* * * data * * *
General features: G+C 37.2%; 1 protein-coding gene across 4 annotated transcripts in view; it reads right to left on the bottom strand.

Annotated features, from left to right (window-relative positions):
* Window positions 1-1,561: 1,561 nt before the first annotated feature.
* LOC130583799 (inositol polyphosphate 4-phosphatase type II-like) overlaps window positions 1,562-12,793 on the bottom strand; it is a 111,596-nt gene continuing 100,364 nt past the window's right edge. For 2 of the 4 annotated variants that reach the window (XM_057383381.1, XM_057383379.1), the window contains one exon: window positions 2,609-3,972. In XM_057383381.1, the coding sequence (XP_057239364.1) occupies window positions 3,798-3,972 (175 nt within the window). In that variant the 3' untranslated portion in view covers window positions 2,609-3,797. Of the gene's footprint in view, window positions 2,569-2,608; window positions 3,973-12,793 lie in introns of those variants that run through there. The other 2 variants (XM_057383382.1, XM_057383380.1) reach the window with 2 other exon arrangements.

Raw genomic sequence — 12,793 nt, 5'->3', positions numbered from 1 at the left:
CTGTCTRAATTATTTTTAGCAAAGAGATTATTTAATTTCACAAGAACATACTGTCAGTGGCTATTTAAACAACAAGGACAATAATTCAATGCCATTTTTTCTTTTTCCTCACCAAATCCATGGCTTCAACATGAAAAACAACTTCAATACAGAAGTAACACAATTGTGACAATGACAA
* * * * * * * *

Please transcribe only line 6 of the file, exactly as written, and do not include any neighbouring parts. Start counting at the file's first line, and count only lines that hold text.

CTGTCTRAATTATTTTTAGCAAAGAGATTATTTAATTTCACAAGAACATACTGTCAGTGGCTATTTAAACAACAAGGACAATAATTCAATGCCATTTTTTCTTTTTCCTCACCAAATCCATGGCTTCAACATGAAAAACAACTTCAATACAGAAGTAACACAATTGTGACAATGACAA